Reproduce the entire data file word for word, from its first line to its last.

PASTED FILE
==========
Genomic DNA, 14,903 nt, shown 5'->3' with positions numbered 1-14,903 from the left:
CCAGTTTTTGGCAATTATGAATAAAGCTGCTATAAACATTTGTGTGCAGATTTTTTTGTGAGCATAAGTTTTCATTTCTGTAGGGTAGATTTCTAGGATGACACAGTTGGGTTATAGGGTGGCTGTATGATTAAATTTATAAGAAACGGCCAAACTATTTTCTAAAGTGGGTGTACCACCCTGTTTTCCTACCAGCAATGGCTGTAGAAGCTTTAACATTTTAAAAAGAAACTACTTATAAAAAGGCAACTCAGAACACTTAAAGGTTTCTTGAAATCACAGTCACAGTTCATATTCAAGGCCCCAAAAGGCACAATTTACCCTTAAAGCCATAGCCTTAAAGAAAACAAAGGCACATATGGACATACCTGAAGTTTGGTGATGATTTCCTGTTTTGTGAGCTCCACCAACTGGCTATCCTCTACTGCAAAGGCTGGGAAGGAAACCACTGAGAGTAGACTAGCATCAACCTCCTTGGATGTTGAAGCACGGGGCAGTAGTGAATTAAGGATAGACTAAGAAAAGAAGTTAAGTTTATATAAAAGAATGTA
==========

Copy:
Genomic DNA, 14,903 nt, shown 5'->3' with positions numbered 1-14,903 from the left:
CCAGTTTTTGGCAATTATGAATAAAGCTGCTATAAACATTTGTGTGCAGATTTTTTTGTGAGCATAAGTTTTCATTTCTGTAGGGTAGATTTCTAGGATGACACAGTTGGGTTATAGGGTGGCTGTATGATTAAATTTATAAGAAACGGCCAAACTATTTTCTAAAGTGGGTGTACCACCCTGTTTTCCTACCAGCAATGGCTGTAGAAGCTTTAACATTTTAAAAAGAAACTACTTATAAAAAGGCAACTCAGAACACTTAAAGGTTTCTTGAAATCACAGTCACAGTTCATATTCAAGGCCCCAAAAGGCACAATTTACCCTTAAAGCCATAGCCTTAAAGAAAACAAAGGCACATATGGACATACCTGAAGTTTGGTGATGATTTCCTGTTTTGTGAGCTCCACCAACTGGCTATCCTCTACTGCAAAGGCTGGGAAGGAAACCACTGAGAGTAGACTAGCATCAACCTCCTTGGATGTTGAAGCACGGGGCAGTAGTGAATTAAGGATAGACTAAGAAAAGAAGTTAAGTTTATATAAAAGAATGTA